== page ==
Although the Air Force's budget is smaller for fiscal 2012, savings gained through efficiency measures will be applied to readiness and modernization, official says.
Despite a planned decrease in funding for fiscal 2012, the Air Force plans to launch new acquisition programs and build intelligence capabilities with its requested $166.3 billion budget, and will do so through efficiency savings in IT and other areas, an official said at a Pentagon briefing Feb. 14.
“Our secretary and chiefs’ priorities are very clear. Modernize our air, space and cyberspace inventories, organizations and training. Recapture acquisition excellence. We are enabling these priorities by finding efficiencies in overhead and shifting it to warfighting readiness programs,” Maj. Gen. Alfred Flowers, Air Force deputy assistant secretary for budget, said in a briefing on the service's fiscal 2012 budget.
Flowers said the Air Force had identified $33.3 billion in efficiencies over the next five years – more than its targeted $28 billion – $3.4 billion of which would come from the fiscal 2012 budget and will go toward force readiness and modernization.
Of the fiscal 2012 efficiencies, $1.9 billion would come from operations and maintenance, including consolidation efforts in IT and communications, Flowers said.
“We began an effort at reducing IT, the cost of communications infrastructure, by 25 percent, with a small investment in [fiscal 2012], but the efficiencies we [will] start to realize in 2013, through some consolidations of storage, network processes and network consolidations,” Flowers said.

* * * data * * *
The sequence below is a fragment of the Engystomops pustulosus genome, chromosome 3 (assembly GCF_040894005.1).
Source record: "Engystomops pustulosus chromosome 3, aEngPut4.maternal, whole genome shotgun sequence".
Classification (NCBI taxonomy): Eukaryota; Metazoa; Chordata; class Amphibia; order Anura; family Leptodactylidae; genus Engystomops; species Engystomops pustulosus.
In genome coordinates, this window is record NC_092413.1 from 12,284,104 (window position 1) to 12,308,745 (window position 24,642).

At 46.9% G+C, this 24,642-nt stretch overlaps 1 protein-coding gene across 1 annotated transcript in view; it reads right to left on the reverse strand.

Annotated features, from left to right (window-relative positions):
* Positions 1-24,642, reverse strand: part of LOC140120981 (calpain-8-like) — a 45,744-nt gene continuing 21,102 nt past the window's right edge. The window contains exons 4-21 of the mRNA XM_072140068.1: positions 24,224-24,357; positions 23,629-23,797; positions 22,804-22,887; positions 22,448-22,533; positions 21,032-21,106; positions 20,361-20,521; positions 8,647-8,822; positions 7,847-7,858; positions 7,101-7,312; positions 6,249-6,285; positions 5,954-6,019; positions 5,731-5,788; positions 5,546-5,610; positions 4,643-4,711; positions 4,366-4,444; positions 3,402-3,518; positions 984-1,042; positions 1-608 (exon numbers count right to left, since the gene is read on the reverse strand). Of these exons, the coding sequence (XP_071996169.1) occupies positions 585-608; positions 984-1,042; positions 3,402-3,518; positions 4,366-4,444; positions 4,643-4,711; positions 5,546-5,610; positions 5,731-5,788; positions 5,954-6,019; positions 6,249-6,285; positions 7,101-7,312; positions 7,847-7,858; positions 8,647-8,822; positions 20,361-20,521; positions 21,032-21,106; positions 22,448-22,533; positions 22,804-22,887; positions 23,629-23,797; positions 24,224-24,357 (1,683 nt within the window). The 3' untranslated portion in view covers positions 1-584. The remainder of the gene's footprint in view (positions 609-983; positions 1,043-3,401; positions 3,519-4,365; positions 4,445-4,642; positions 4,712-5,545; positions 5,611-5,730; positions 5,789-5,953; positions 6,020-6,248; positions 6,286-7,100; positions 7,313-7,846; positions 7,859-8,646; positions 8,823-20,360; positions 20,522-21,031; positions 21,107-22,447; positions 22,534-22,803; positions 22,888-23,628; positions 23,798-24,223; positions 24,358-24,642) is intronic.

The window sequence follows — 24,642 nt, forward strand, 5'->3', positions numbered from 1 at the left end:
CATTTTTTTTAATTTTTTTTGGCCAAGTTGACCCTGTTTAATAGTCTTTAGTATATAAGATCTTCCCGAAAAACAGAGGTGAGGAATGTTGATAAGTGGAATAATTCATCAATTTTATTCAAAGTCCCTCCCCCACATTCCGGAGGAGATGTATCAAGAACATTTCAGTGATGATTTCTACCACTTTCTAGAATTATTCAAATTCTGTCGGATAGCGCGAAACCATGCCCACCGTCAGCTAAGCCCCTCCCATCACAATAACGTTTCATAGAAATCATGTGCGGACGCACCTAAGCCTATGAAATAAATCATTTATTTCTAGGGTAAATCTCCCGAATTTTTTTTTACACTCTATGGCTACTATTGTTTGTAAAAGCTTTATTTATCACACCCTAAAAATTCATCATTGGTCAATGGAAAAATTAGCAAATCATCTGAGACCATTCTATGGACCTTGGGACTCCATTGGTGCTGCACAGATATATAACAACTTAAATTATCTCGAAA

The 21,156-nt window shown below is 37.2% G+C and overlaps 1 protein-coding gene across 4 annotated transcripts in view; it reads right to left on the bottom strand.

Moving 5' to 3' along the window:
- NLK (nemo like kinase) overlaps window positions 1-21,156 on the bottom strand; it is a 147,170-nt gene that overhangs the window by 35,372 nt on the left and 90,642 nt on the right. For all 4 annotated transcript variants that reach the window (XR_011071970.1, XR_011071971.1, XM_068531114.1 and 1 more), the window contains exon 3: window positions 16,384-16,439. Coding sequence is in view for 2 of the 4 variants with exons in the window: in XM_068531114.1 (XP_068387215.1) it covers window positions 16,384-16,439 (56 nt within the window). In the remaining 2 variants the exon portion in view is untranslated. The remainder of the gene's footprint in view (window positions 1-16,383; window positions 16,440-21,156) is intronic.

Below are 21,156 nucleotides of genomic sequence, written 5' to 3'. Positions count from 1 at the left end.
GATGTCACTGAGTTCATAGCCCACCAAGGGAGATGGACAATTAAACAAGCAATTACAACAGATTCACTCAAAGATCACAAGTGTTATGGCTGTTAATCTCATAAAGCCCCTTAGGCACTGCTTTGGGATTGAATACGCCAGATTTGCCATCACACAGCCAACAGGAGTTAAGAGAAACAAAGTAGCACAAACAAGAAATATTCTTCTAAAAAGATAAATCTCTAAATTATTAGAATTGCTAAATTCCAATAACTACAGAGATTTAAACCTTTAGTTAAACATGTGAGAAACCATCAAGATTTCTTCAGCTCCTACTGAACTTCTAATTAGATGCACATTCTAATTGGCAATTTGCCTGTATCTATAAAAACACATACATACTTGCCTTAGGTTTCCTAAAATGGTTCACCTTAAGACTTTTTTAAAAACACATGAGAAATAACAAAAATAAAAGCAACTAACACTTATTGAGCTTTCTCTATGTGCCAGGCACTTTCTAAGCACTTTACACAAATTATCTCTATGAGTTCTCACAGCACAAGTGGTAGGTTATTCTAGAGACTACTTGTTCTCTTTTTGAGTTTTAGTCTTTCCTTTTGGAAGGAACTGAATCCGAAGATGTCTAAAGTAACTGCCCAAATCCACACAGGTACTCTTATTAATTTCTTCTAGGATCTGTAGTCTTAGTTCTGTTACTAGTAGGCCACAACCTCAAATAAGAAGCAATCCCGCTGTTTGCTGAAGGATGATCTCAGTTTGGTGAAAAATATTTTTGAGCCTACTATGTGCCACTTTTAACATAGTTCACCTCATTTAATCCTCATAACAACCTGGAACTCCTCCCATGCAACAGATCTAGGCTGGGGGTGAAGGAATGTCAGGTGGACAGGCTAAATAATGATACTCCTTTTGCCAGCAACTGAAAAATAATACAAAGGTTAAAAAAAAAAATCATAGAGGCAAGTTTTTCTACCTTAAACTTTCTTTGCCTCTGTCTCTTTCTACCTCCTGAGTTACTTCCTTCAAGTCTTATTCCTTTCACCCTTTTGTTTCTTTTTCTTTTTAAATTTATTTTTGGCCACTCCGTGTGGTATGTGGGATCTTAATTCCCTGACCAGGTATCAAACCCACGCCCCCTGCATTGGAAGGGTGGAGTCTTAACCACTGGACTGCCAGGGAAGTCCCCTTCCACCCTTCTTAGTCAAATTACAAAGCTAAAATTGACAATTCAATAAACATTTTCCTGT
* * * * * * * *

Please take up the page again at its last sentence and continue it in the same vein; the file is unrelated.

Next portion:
The service is also saving money by reforming its acquisition and procurement policies, according to Flowers, including by making some large purchases in blocks. One such block is for satellites, and the service is looking at block procurement of the Evolved Expendable Launch Vehicles, he said.
“Innovative acquisition enables investment in critical mission areas,” Flowers said.
According to budget documents and Flowers, the Air Force will make modest increases in spending on research, development, test and evaluation, with $19 billion requested for fiscal 2012, up from $18.2 billion in 2011. Those funds would mostly be for new aircraft, including a nuclear-capable bomber that would have the option of being manned or unmanned, as well as development of intelligence, surveillance and reconnaissance capabilities that could be integrated into existing aircraft and platforms.
Though procurement funding decreased by $1.7 billion for 2012, to $22.5 billion, the Air Force has budgeted for the procurement of ISR-enabled capabilities, including 48 MQ-9 Reaper unmanned aerial vehicles.
Other unspecified intelligence programs will receive a $500 million funding increase for fiscal 2012, according to Air Force budget documents.
The Air Force’s budget is $4.5 billion less than the $170.8 billion requested for fiscal 2011; Flowers attributed that to a $4.4 billion reduction in overseas contingency operations spending.